Q: How did you read these murders?
A: Everybody focuses on the possibility of sabotage or provocation. Obviously it carries a great meaning. There is talk that this might involve the hands of those who are uneasy with the process.
There have been cases in the past when women’s groups have had conflicts inside the organization.
This women’s group has a particular importance. There have been comments that they would position themselves closer to İmralı and give a stronger response to Öcalan’s calls. The comments from the [PKK] Europe wings point toward the conviction that it is sabotage by those opposing the process. But they object to the theory of an intra-organizational execution and try to attribute it to some other places. But everybody agrees that this is sabotage.
This is a situation that harms France’s reputation. The fact that something like that took place in the middle of Paris is a big intelligence failure. That’s why shedding light on the incident as soon as possible will decrease the damage inflicted on France’s prestige. [French President François] Hollande’s statement that they frequently used to meet one of the murdered women is a political gaffe. How can you exonerate excessively someone who has been sought after with a red bulletin, a person who has been subject to official correspondence between security mechanisms?
Q: How should we read the reaction of the prime minister to France?
A: Turkey has not seen serious support from European countries in its fight against terror. They say we are friends and allies but we see a different approach to the fight against terror. The terror organization is doing very serious work in Europe, and these activities are perceived as normal and Turkey’s demands for cooperation against terrorism are not met.
Q: Independent of these murders, you had previously said that Western countries are also playing an important role in this process.
A: There are countries that do not want to see the PKK out of the regional equation, that want to use the PKK as an instrument. They do not necessarily have to be countries that want to harm Turkey. I tried to say that those who look to be friendly to Turkey are also using this instrument or that by avoiding supporting Turkey’s struggle sufficiently lend indirect support [to terror].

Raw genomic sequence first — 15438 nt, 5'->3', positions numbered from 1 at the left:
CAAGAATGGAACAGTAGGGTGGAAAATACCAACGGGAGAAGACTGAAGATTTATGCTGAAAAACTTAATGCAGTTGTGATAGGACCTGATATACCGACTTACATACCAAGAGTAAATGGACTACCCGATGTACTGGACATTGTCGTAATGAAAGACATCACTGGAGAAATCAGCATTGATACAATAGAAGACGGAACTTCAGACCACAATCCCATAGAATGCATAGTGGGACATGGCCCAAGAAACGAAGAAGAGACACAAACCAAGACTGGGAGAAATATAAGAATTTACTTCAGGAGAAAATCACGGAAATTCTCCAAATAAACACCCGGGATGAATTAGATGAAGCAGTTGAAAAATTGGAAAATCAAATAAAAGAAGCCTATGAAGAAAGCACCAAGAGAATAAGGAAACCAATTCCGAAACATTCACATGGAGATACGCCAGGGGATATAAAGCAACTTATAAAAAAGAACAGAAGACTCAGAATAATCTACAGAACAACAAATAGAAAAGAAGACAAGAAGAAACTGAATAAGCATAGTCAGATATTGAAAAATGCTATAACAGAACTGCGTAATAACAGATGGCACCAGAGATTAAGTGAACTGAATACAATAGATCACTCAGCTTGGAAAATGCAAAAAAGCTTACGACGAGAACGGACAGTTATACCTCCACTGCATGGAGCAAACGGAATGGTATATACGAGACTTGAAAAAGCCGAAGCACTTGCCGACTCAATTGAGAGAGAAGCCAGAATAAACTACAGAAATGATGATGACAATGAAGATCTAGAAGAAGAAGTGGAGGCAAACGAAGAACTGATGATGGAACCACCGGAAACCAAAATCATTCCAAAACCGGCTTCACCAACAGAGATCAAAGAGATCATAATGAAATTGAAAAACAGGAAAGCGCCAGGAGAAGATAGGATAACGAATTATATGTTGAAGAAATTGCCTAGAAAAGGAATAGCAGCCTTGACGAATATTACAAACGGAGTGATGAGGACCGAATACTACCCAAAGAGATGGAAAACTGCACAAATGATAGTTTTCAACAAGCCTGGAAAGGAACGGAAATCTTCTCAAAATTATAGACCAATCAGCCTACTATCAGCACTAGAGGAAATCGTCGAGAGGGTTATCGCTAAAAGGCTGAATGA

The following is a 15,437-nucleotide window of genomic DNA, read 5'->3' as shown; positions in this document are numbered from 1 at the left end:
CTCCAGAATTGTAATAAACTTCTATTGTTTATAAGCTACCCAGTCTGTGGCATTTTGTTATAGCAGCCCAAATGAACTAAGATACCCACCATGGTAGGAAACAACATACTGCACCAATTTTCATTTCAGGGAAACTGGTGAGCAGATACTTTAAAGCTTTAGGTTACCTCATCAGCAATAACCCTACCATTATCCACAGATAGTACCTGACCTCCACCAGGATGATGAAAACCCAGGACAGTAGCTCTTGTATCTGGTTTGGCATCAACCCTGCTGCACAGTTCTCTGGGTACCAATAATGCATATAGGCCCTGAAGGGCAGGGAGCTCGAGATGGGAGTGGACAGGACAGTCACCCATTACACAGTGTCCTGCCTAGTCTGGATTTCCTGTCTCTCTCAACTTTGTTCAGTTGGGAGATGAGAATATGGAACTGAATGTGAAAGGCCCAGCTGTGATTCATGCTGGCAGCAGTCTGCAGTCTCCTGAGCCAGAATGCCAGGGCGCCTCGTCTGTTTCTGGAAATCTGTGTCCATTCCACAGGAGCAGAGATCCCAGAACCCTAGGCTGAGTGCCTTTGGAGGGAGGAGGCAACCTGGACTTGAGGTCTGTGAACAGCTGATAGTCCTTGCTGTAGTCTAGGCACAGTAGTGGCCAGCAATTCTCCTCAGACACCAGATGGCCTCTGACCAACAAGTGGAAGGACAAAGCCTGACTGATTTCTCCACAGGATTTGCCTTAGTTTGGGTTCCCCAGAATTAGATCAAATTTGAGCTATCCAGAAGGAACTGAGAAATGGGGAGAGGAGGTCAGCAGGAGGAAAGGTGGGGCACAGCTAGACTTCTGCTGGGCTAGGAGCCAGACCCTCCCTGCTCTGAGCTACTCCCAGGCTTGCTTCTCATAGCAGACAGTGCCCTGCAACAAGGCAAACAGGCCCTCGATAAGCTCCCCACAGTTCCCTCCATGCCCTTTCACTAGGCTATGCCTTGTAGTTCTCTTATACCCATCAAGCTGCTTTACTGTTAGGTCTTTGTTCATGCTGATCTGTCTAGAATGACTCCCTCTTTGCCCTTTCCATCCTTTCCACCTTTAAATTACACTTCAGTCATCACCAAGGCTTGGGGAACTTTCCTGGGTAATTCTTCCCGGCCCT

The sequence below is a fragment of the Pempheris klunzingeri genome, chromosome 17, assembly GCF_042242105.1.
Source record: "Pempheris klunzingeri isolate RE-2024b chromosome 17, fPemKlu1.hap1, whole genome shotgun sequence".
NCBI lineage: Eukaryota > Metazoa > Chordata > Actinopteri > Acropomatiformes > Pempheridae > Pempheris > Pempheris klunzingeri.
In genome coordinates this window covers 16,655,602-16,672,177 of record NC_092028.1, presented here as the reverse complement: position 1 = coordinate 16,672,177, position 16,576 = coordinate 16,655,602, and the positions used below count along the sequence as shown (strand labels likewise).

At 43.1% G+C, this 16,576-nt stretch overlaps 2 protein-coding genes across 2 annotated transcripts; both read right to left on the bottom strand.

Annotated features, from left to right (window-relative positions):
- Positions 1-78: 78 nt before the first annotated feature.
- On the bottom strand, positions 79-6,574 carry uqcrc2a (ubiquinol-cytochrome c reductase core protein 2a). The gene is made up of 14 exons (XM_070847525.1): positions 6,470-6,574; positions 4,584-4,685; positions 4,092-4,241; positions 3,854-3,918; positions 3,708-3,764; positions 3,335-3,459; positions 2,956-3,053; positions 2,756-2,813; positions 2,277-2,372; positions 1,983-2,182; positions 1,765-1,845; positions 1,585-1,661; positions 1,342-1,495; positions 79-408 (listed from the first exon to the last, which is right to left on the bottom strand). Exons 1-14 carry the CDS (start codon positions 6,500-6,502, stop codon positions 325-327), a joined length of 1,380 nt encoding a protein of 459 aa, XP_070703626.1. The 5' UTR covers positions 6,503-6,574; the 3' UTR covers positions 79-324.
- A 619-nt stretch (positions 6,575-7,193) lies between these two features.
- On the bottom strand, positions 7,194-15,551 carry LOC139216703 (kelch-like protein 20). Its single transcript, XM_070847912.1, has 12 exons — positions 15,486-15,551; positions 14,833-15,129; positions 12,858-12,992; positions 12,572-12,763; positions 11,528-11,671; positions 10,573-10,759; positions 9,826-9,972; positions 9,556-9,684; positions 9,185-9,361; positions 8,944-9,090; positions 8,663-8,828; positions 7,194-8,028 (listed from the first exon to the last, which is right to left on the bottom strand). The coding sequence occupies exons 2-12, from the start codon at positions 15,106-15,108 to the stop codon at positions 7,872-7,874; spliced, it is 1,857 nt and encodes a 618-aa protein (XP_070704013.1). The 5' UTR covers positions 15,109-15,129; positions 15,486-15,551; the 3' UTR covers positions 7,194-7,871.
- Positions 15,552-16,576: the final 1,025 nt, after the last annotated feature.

In addition to countries that want to break Turkey’s regional influence and harm its regional interests, there are also countries that want to weaken Turkey’s regional influence while appearing friendly to Turkey.
Q: Would you categorize France as such?
A: I am criticizing France and Germany for not lending the necessary support to the fight against terror. In the region, in each incident, there are new positionings; those that looked hostile to each other until recently can develop different collaborations. On the PKK issue it is not right to think categorically and with classic rhetoric. The balances in the region can change at any time.
Q: There seems to be a more integrative approach this time; does that involve dealing with the foreign actors as well?
A: Diplomacy is obviously an important dimension in solving all these issues. You can’t reach your desired destination by neglecting diplomacy. It is important that we explain what we are doing to all the allies and neighbors so that they see the right picture.
Q: What is the message that is given by the Paris murders: Is it a ‘We don’t want the negotiation process’ or ‘We want to be included, you need to take us into account’ type of message?
A: It seems more on the side of ‘We don’t want it.’ If it is an internal execution the messages to the internal dynamics [of the organization] will become more important. That’s why it is more meaningful to comment about it after the [incident] is solved.